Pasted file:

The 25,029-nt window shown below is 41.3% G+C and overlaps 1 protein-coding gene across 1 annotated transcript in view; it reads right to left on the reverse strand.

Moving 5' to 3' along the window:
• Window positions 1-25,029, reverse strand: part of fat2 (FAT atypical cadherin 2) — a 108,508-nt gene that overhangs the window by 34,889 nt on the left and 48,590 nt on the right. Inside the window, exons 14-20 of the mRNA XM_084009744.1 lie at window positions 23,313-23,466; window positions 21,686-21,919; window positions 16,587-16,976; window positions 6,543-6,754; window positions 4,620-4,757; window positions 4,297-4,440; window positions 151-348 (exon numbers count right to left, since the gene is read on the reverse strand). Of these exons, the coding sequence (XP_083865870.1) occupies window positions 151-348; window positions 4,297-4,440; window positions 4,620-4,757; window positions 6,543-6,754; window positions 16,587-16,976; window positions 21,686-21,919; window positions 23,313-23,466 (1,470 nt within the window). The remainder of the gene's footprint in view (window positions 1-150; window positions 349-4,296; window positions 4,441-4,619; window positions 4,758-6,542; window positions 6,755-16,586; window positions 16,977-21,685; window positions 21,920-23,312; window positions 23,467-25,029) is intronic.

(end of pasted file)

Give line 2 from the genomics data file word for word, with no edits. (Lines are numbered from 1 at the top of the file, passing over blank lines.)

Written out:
Moving 5' to 3' along the window: